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Health News of Sunday, 20 April 2014

Source: GNA

Ghana needs comprehensive funding mechanisms - Dr Nyarko

Dr. Kofi Nyarko, Programme Manager for Non Communicable Diseases (NCDs) of the Ghana Health Service (GHS) has called for comprehensive funding mechanisms to finance NCDs control in Ghana.

He said NCDs have been identified as the major cause of morbidity and mortality among adults, but resources to implement these cost-effective interventions were very limited and continued to increase the burden of NCDs, which results in many premature deaths and disabilities.

Speaking at a day’s stakeholders meeting on funding mechanisms for NCDs and Tobacco Control in Ghana, in Accra, Dr. Nyarko explained that NCDs contributed significantly to illness, disability and deaths, as well as 44 per cent of premature deaths.

He noted that major NCDs of concern in Ghana were cardiovascular diseases, cancers and diabetes, and that; the major cause of death in adults was cardiovascular related diseases.

Dr. Narko said the prevalence of adult hypertension in Ghana is increasing and ranges from 30 per cent to 48 per cent, and a survey the Programme conducted revealed that over 50 per cent of people with hypertension identified were not aware of their hypertensive status.

“In fact, most of the people got to know of their BP status when they suffer a hypertensive emergency such as a heart attack and that I will describe as serious”.

For diabetes, adult diabetes is estimated around six to nine per cent whilst the major cancers that are amenable to control strategies were breast, cervical and prostate cancers, adding that, “Unfortunately in Ghana, most patients present very late to our facilities where little can be done”.

He described the NCDs as mainly lifestyle related and the absence of a national system to offer screening services to the population for early detection was worsening the situation.

“Early detection of the cases are crucial as this will ensure survival, prevent complications and also for patients to have quality of life,” he added.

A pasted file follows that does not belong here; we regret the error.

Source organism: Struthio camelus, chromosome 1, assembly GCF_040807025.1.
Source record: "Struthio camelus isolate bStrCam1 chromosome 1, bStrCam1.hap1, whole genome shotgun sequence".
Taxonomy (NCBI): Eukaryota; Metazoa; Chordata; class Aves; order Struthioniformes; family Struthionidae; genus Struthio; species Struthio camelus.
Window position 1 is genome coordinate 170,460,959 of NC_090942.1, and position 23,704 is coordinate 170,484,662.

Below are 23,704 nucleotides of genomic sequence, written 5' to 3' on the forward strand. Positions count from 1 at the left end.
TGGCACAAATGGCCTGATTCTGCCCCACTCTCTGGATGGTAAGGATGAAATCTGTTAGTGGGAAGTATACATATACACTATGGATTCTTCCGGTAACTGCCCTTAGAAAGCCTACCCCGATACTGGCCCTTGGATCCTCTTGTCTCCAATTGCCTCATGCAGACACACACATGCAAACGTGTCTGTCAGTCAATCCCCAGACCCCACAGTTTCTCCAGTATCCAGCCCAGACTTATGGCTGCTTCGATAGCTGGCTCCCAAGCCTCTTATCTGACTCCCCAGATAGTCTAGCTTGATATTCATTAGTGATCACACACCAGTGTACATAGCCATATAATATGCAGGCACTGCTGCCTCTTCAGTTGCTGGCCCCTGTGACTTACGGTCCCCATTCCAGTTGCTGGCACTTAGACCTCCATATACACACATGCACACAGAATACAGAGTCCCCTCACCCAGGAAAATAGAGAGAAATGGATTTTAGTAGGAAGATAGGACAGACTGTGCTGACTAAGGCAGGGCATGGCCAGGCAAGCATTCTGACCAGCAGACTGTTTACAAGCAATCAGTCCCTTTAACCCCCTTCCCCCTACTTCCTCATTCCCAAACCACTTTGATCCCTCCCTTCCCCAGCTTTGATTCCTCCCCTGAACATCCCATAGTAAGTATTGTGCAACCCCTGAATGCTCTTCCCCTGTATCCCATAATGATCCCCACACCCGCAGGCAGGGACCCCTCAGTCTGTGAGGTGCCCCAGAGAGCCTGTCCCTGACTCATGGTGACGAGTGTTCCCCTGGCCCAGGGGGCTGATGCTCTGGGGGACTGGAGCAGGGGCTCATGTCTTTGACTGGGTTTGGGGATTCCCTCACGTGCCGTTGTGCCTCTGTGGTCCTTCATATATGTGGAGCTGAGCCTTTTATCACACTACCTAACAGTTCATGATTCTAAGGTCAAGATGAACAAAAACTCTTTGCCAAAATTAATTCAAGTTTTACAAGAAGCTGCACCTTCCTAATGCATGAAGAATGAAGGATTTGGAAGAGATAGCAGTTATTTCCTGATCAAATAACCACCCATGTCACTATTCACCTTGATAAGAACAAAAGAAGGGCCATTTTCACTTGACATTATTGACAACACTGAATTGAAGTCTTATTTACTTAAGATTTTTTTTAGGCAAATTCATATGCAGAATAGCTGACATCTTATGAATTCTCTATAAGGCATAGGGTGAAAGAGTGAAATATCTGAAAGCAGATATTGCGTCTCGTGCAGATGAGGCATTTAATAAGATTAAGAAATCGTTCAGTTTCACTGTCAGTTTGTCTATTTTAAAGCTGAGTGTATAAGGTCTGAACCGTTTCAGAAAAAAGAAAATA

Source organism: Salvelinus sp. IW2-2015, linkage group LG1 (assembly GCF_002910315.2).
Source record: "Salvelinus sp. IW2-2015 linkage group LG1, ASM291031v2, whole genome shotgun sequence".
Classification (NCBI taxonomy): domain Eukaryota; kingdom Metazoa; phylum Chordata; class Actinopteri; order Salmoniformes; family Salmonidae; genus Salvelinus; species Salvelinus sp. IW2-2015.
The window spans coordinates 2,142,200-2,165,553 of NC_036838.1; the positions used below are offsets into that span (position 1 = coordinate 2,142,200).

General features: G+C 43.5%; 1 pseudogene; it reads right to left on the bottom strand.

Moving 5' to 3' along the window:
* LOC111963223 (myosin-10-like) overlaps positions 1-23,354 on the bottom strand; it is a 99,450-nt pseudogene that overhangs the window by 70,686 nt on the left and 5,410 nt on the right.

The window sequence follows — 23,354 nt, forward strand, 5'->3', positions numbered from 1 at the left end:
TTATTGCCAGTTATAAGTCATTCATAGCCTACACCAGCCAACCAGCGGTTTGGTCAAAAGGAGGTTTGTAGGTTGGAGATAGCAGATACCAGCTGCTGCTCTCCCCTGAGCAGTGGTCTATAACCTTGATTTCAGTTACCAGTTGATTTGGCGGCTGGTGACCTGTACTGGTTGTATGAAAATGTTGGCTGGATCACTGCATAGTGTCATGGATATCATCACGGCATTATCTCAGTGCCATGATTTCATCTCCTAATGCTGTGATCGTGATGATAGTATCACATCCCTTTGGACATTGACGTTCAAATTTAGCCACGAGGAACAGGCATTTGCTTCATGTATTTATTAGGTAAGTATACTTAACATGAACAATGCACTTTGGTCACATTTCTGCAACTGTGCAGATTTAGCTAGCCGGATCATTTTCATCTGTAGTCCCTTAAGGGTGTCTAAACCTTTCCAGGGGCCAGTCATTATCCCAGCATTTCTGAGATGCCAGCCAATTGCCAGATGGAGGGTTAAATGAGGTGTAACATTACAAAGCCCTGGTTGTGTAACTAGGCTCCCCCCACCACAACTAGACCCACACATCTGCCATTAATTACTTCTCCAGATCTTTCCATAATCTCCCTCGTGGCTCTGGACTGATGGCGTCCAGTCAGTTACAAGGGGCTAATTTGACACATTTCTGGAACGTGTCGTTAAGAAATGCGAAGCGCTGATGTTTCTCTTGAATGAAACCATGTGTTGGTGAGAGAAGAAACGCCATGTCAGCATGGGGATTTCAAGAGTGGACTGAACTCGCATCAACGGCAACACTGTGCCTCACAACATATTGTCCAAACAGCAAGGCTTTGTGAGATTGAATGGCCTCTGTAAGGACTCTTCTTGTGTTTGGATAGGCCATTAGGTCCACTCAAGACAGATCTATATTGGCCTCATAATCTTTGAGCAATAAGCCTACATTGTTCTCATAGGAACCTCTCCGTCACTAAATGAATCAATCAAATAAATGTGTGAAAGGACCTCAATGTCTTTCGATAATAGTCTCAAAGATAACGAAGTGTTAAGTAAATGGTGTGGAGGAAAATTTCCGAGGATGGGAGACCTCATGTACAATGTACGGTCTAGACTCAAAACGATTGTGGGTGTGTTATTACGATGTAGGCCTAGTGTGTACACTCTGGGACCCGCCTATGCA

He called for a national system and diagnostic equipment that will help screen the population for early detection and early treatment.

Dr. Nyarko also advocated that a health card be introduced to help ensure that bearers have regular check-ups, adding, “if this is implemented, every adult will know his or her health status and know the basic things like blood pressure, sugar level among others”.

Dr. Afisah Zakariah, Director, in charge of Planning Policy Monitoring and Evaluation of the Ministry of Health, who spoke on the Implication for financing strategies and investment, said the health sector’s finance sources were from external donors, out of pocket funding and from the Government of Ghana.

She explained that external donors were gradually withdrawing their support after Ghana was classified as a middle income country, and that, there was the need for the country to fund its own programmes.

She recommended that Ghana places more emphasis on prevention, control and treatment, intensify health education and promote healthy lifestyles.

Dr. Kyei Faried, Director of Disease Control and the Focal Point of Tobacco Control called for the implementation of the Tobacco law to sanction people who violate and smoke in public places.

Professor Agyeman Badu Akosa, former Director-General of GHS, Mr. Yileh Chireh, former Minister of Health and a Member of the Parliamentary Select Committee on Health, reiterated the need for the country to introduce health cards for all citizens to address their health needs.

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